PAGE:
New Model News

2021 Chevrolet Corvette Stingray retains sub-$60,000 price, adds options

The 2021 Chevrolet Corvette Stingray will maintain its price point for the 2021 model year.

Photo courtesy of Chevrolet

The 2021 Chevrolet Corvette retains its pricing for the 2021 model year but the company has added a number of available features and equipment, as well as new paint job options. The Stingray coupe will start at $59,999 and the convertible version is $67,495.

"Our mission was to develop a new sports car, combining the successful attributes of Corvette with the performance and driving experience of mid-engine supercars," said Tadge Juechter, Corvette executive chief engineer. "We are thrilled with the enthusiasm the mid-engine Corvette brought following its launch and are keeping it fresh with new content for the 2021 model."

The 'Vette will be available in Red Mist Metallic Tintcoat and Silver Flare Metallic paint jobs in addition to the 2020 paint color roster. A Sky Cool Gray/Yellow Strike interior option is now available. Buyers can opt for Stinger Stripes in three colors: Carbon Flash/Edge Red, Carbon Flash/Edge Yellow and Carbon Flash/Midnight Silver.

A new, available full length dual racing stripe package comes in blue, orange, red, and yellow.

Buyers will be able to get the 2021 Chevy with Magnetic Selective Ride Control without having to get the Z51 package.

There is driver mode on-screen visualization and new track digital tachometer.

Buck To Drive, a safety technology that Chevrolet says, "can prevent the driver from shifting the vehicle out of Park if the driver's seat belt is not buckled for up to 20 seconds; this feature is designed to help remind all drivers to buckle up before driving."

Chevrolet will continue to power the Corvette Stingray with a 6.2-liter V8 engine that is mated with an eight-speed dual-clutch transmission with manual and automatic modes. The car's drive mode selector allows the driver to switch into Tour, Sport, Track, Weather, MyMode, or Z Mode.

Visit your local dealership to place an order for a 2021 Chevrolet Corvette.

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The Lordstown Endurance all-electric pickup truck is moving closer to production.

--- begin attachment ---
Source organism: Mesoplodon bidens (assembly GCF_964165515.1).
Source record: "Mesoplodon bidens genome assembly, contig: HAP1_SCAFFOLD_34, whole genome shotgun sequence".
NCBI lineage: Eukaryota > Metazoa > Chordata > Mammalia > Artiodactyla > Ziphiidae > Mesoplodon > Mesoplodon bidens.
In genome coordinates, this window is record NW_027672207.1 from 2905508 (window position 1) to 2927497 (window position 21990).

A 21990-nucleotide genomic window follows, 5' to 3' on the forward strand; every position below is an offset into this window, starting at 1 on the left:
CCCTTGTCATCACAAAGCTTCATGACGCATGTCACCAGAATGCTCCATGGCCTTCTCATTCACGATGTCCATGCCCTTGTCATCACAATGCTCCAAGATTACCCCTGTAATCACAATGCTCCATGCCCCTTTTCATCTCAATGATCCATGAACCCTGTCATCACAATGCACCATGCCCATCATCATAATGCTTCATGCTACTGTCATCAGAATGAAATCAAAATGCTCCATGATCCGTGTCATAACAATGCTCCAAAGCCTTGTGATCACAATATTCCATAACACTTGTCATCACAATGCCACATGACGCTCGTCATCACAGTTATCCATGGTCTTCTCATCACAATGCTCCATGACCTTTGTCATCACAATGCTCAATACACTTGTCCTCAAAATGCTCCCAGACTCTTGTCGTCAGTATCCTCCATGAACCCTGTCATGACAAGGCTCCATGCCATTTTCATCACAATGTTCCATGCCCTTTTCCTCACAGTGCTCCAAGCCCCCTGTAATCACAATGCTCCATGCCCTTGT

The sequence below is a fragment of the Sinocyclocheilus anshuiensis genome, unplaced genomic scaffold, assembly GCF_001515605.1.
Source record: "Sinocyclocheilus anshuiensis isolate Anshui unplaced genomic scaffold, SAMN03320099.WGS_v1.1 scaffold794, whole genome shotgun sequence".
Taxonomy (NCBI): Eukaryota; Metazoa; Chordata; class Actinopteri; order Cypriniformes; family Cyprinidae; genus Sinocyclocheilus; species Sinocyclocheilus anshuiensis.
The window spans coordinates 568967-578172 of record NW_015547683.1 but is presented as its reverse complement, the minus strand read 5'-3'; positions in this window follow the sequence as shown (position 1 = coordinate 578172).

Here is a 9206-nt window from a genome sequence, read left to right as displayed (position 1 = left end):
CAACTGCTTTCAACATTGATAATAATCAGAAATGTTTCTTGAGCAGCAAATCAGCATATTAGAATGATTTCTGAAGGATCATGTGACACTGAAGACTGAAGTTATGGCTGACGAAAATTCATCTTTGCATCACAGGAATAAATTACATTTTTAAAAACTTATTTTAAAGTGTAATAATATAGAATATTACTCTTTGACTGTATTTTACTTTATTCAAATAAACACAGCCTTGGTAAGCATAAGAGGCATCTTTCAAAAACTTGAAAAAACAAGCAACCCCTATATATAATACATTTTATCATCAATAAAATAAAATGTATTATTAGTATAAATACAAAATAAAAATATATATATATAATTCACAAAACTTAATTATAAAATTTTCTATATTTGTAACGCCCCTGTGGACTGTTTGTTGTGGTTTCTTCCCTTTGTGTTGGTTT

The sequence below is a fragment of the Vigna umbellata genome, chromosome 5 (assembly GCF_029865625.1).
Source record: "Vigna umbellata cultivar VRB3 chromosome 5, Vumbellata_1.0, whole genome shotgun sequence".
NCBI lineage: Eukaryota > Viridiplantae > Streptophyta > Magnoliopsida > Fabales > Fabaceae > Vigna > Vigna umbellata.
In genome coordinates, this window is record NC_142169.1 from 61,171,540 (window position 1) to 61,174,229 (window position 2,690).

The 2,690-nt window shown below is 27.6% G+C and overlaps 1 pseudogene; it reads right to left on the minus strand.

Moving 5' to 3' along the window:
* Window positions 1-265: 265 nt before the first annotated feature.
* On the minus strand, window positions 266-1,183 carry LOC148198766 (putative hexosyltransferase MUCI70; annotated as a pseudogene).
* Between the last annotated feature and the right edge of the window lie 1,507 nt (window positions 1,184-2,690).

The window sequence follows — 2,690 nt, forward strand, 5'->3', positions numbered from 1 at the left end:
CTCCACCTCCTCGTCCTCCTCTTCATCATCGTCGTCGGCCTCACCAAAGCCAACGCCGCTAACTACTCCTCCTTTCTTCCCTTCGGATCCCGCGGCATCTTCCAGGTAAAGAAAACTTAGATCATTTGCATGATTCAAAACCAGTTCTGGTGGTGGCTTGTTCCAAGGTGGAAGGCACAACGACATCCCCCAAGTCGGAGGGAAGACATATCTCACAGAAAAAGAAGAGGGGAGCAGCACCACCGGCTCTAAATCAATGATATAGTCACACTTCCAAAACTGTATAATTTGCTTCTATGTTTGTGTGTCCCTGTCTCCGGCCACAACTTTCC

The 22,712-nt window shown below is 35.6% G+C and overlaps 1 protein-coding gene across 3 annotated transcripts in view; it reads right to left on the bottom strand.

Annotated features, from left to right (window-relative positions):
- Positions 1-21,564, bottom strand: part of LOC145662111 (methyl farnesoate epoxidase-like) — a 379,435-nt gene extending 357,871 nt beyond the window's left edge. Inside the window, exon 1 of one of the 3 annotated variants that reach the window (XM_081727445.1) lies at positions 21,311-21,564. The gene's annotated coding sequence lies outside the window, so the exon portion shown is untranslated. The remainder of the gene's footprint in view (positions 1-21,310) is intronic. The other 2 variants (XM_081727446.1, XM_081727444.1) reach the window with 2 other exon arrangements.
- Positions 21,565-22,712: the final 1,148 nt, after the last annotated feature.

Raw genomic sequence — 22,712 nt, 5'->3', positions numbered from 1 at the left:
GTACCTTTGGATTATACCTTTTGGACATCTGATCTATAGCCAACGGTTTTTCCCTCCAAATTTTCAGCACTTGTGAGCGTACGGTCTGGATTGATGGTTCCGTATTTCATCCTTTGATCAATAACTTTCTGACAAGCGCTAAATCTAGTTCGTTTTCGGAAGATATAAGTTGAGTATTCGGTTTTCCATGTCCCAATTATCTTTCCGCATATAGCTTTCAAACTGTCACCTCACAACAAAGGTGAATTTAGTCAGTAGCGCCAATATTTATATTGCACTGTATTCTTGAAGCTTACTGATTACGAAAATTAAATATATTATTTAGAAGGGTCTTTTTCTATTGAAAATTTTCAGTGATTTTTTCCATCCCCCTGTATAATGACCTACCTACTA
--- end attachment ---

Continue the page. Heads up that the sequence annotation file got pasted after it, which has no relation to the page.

Photo courtesy of Lordstown Motors

The Lordstown Endurance isn’t under production yet, but the company is already receiving orders for the all-electric pickup truck - 40,000 of them. The model is targeted at commercial fleet vehicle buyers like city governments and large corporate entities that require the capability of a full-size truck.

Each pre-order is a non-binding agreement to purchase the truck, the same as the reservations received by Ford for the Mustang Mach-E and Tesla for the Cybertruck. The purchases equal $2 billion in revenue for the company, which is based in Lordstown, Ohio.

2021 Lordstown Endurance The design of the interior of the Endurance is crisp and modern.Photo courtesy of Lordstown Motors

Lordstrown has kicked up the cadence of its news releases as the company moves closer to production. In June, the company debuted the truck and announced its $52,000 price point.

July marked the release of the first renderings of the interior of the Endurance and the debut of the first commercial starring the truck. Then, in August, Lordstown announced that they had entered into an agreement with DiamondPeak Holdings to become a publicly traded company.

Lordstown Motors is operating out of the former General Motors Lordstown Assembly site. The new company has its plant next to the battery facility that General Motors is developing to assist with the products coming to market in the future, like the Cadillac Lyriq.